‘We have an au pair living with us. My wife and children are very attached to her, as am I. She’s a French national. Will that be an issue?’

Mackle, again, didn’t hesitate. ‘Yes.’

‘Will Captain Duren be involved? Do I have input into project personnel selection?’

‘The project is jointly funded by the Army and the Navy. Since Captain Duren is already familiar with your work, he will be the project manager. Dr. Tenney is the senior researcher.’ Mackle responded. ‘We already have the project team chosen. As one of the research leads, you’re the last piece we need to get started.’

‘I’m not interested in working with Capt. Duren again, he’s a deal breaker,’ I told Mackle. ‘My children consider the au pair to be family. They adore her and are quite attached to her. If her presence in my home is a problem, it’s another deal breaker.’

‘Capt. Duren is not your call, Dr. Taylor. And a foreign national living with you is unacceptable.’

I stood up. ‘Not interested, General.’

Mackle looked gob smacked. ‘Reassignment of Captain Duren is out of the question.’

‘I’m not interested,’ I told him again. ‘I’m sorry you wasted your time.’

‘You should accept this offer. There won’t be anything else in the academia or the private sector for you,’ Dr. Tenney chimed in.

Mackle was obviously shaken and angered by my flat rejection of the job. I was sure lieutenant generals weren’t used to being told no. I took Tenney’s last statement to mean I’d be ostracized in both academia and industry if I didn’t sign on to their project.

‘I have to sell my sole to remain active in my field? I have to join the project whether I want to or not?’ I asked Mackle.

‘In the current economic climate, it’s unlikely any other opportunities will be available to you,’ the general answered, the threat was understated but clearly communicated.

‘I’ve had enough of Duren’s heavy-handed management of my research. And if the way you’re trying to convince me is any indication of what to expect, I’m not interested and won’t change my mind.’

‘Dr. Taylor, you’re the expert on one of the primary thrusts of the project. Your expertise is needed to avoid unnecessary delays.’ Tenney had been amiable throughout the meeting but now assumed a sterner tone.

‘That’s not my problem.’ I stood to leave.

Mackle’s face took on a gray pallor with his growing anger. Tenney was calmer but his bird-like mannerisms became more pronounced and his complexion turned redder under the apparent stress of the moment. The General moved to block the door.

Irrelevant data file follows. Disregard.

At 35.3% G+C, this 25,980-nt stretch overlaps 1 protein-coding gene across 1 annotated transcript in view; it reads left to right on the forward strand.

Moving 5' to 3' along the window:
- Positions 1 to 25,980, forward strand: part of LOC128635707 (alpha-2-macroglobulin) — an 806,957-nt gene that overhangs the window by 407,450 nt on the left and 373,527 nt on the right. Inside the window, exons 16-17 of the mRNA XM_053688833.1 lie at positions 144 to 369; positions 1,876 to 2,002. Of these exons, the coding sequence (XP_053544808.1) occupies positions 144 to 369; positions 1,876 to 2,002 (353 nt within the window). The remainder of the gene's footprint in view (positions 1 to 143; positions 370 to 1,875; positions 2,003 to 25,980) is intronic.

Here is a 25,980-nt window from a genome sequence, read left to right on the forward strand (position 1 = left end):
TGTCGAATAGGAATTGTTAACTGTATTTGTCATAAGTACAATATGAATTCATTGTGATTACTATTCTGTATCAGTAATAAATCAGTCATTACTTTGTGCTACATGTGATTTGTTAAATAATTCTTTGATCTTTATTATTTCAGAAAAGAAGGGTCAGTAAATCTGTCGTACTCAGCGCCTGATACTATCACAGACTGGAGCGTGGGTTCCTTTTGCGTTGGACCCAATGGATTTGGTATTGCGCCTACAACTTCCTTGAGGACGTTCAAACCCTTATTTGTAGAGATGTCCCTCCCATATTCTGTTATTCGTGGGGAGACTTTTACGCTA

‘Please sit down, Dr. Taylor. We need to discuss this further and see if we can reach some accommodation,’ General Mackle said, maintaining a calm demeanor, suppressing his anger.

‘I’m sorry, General. There’s nothing to discuss. I won’t work with Capt. Duren. He was never forthcoming with information that would help me to meet his demands. He was extremely secretive. All the equipment in my lab was seized without notice. All my research data and all the copies of my thesis confiscated. My home was searched like I was a criminal. All my notebooks, none of which had anything to do with my research, were confiscated and have not been returned. Because I’m not a veteran, which was beyond my control, he frequently demonstrated he didn’t trust or respect me. If I’m not trusted enough to be informed about the project goals, I can’t understand why you want me on the project. Capt. Duren clearly showed I’m not trusted. Worst of all, my thesis defense was initially canceled. It looked like I’d have to start all over again if I wanted to earn my doctorate.’ I hid my anger and remained calm. It wasn’t easy.

‘Capt. Duren had orders and priorities that you weren’t privy to, Dr. Taylor. Matters of national security.’

‘And yet, I’m to be a lead researcher on a classified project without a full understanding of the goals? I’m not trustworthy enough to know the full details of what I’m involved in? Sorry, I’m out,’ I told him firmly.

‘There are matters of national security to consider,’ General Mackle tried again.

‘I’m a scientist, General. Maybe Dr. Tenney won’t tell you this but he believes it as much as I do. Secrecy is the enemy of scientific advancement. We all build on the work of our predecessors. Open communication is key. A scientist knows to expect that an advancement in one area can have a profound effect on othe areas of research. I’m not interested in working under the conditions I know will be imposed.’ I stepped around him and left. I could feel the anger in the general’s glare as he watched me leave.

I drove home, gradually calming down during the drive. Gwen was home, Mike hadn’t returned from work, the twins and Paulette had already left to spend the night at Jane’s beach house where we would all spend Saturday. Gwen, Mike, and I would join them Saturday morning. My father and Jane wanted some time with the twins, so they had picked them up that afternoon. Jane invited Paulette, offering her some time on the beach. She went with them. Gwen, Mike and I would be alone for a night for the first time since before the twins were born.